4

In playing arpeggios, should notes be played in order (eg. major 7th arpeggios, notes R, 3, 5, 7 in scale degrees), or anything you fancy?

4 Answers 4

3

Since I see a guitar in your profile, I'm guessing that's what you play. In which case we have 2 basic types of Arpeggios:

  1. Chord Form Based- Notes are played in the order determined by the voicing of the chord you are playing, and whatever patterns you apply to them. Think Babe I'm Gonna Leave you, Hotel California etc.
  2. Scale Based- The notes are played like a scale. When diagrammed on the neck they will appear in alphabetical order just like a scale. They are a bit tougher than scales, you should apply all the same practice patterns to them you do with scales. In either case if you keep your pick moving so you sound all the relevant strings without changing the pick direction, its called a sweep.

Standard/Safe/Inside Usage for Improvisation:

You can use any arpeggio that is a subset of the scale you are playing, regardless of the particular chord you are currently over. You can also use the arpeggio of any chord that is currently being played regardless of what scale you are playing.

One way to remember them is to memorize them in terms of being the subsets of a scale. For Diatonic modes there will be one 4 note arpeggio for every note in the scale as you can see on my website:

A Minor Arpeggios at the 5th Fret

Or alternatively in the 5 Caged Patterns:

Dominant 7th Flat 9 Arpeggio- All 5 Caged Patterns

Whichever makes more sense to you.

3

Without any other information, the order of an arpeggio is bottom to top. The basic criterion which may lead to a different order is "voicing".

If you are playing a string instrument like the guitar or the violin, individual strings often correspond to voices in order of the strings. This is particularly true when arpeggiating on a violin since it is quite infeasible to play the strings out of order when doing a bowed arpeggio.

Now if lower strings are fingered in a high position on the neck, they may sound higher than unfingered higher strings. In that case, the arpeggio would quite naturally contain inversions of pitch order.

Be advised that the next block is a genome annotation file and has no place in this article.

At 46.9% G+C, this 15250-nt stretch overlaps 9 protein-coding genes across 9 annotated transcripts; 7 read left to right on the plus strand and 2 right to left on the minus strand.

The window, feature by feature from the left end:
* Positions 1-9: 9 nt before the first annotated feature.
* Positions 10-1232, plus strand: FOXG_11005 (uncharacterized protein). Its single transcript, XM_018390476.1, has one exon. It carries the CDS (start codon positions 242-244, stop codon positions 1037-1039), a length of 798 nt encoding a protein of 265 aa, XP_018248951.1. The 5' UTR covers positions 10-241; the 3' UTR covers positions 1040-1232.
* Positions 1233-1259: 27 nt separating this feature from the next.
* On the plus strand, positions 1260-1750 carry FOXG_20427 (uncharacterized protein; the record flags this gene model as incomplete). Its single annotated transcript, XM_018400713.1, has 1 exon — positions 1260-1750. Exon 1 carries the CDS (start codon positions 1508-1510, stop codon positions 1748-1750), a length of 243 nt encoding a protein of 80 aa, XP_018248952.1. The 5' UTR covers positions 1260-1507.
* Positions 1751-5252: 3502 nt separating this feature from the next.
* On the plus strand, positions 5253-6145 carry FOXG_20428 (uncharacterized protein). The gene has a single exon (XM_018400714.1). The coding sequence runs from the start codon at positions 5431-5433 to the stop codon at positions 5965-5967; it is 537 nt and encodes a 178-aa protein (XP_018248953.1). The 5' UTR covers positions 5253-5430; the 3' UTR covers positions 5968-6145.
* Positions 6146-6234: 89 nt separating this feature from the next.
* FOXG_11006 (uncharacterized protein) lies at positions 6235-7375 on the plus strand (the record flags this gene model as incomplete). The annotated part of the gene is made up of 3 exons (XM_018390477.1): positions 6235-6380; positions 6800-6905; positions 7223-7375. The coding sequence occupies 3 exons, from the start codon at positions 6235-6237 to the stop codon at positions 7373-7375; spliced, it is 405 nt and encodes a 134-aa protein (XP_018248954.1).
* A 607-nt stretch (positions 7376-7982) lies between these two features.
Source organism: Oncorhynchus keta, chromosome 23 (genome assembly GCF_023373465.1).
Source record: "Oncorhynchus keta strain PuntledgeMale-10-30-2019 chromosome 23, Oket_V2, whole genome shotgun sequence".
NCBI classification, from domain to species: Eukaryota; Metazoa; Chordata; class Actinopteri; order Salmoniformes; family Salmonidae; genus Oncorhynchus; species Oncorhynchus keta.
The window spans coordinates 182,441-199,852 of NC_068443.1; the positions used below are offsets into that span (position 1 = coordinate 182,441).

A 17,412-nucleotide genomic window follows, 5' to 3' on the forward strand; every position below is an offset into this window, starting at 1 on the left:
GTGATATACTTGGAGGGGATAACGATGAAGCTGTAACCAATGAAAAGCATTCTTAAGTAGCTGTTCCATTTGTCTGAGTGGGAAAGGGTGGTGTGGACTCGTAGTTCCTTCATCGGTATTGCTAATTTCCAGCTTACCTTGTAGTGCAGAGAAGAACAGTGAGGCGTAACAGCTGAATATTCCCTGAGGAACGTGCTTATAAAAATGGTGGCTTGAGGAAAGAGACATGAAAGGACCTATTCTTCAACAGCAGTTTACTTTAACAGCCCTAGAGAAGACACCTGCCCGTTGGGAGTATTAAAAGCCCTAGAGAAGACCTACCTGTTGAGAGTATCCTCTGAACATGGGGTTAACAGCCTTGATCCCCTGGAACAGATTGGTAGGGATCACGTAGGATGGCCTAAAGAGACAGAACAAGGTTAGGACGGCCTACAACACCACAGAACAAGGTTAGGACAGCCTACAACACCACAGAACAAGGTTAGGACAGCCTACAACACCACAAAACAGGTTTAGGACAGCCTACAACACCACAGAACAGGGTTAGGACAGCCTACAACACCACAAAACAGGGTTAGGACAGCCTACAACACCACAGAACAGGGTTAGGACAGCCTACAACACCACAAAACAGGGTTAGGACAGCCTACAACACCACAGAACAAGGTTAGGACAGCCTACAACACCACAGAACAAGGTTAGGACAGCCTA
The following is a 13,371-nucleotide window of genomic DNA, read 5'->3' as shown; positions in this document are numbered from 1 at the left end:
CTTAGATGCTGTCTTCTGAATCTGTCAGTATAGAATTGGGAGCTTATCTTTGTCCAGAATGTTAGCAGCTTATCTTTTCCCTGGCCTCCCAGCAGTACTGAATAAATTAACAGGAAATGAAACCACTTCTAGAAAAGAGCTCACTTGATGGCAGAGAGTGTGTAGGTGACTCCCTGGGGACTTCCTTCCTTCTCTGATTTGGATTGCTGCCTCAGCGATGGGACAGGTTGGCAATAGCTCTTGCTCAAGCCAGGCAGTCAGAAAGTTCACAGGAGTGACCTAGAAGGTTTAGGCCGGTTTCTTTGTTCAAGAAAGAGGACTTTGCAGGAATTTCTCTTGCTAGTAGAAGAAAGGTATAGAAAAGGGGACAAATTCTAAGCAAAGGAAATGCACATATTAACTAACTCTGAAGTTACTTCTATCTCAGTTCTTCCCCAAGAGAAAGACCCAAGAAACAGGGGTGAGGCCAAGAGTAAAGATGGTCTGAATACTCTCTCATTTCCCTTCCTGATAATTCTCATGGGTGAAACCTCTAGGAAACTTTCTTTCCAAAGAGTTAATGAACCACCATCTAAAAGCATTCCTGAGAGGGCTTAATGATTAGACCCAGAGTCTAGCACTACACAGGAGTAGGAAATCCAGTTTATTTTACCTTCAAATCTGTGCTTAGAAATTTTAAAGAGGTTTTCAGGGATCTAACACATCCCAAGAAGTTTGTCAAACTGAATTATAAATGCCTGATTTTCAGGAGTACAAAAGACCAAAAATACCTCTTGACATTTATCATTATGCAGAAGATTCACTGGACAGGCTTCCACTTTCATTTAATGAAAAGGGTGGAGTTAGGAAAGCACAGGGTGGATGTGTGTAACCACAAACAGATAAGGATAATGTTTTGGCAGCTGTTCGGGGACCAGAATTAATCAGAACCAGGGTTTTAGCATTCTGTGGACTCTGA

Again with bowed instruments, "arpeggio" might be given as an instruction for a longer passage (the Ciaconna from Partita II of the Bach solo violin pieces BWV1004 comes to mind). In that case, the execution will tend to be in back-and-forth manner across the strings, going from low to high and back again repeatedly, with the bow doing most of the action and the fingers just changing chord patterns on the main beats.

The same can obviously be done by back-and-forth strumming on a guitar but would likely not be called arpeggio.

When playing polyphonic music on a keyboard, it might be conceivable to convey voice crossings by a pitch inversion in the arpeggios. However, that would require either a really skilled player to execute or it would require a deliberately chosen distribution of voices across the hands, or both.

2

If you're being asked to play an arpeggio in an exam, then yes, the examiner will probably expect you to play the notes in order.

If you're not in an exam, then of course you play anything you fancy, so the question then is just what the definition of the word arpeggio is so you know if you're playing an arpeggio or not! The etymology of the word means roughly 'played like a harp', which may imply ascending or descending (as if you're strumming the harp), but it's hardly decisive.

Online dictionaries seem to differ on whether an arpeggio is the notes of a chord played separately ascending or descending, or whether it's just the notes of a chord played at separate points in time. If you want to go deep into it, that might be a question for English stack exchange, or if you prefer, your local Italian expert...

1

If you're looking at printed music, a chord with an arpeggio line beside it or the intruction "arp", the composer is telling you to play from the bottom note upwards. There is also a notation for a downward arpeggio. Chords can, of course, be played in other ways. If you're not following notation, it's completely up to you. We're not interested in arguing whether a certain figuration should be labelled "arpeggio", "broken chord" or anything else, are we? If there's any room for doubt, don't use a label - write the actual notes and rhythms.

Your Answer

By clicking “Post Your Answer”, you agree to our terms of service and acknowledge you have read our privacy policy.

Not the answer you're looking for? Browse other questions tagged or ask your own question.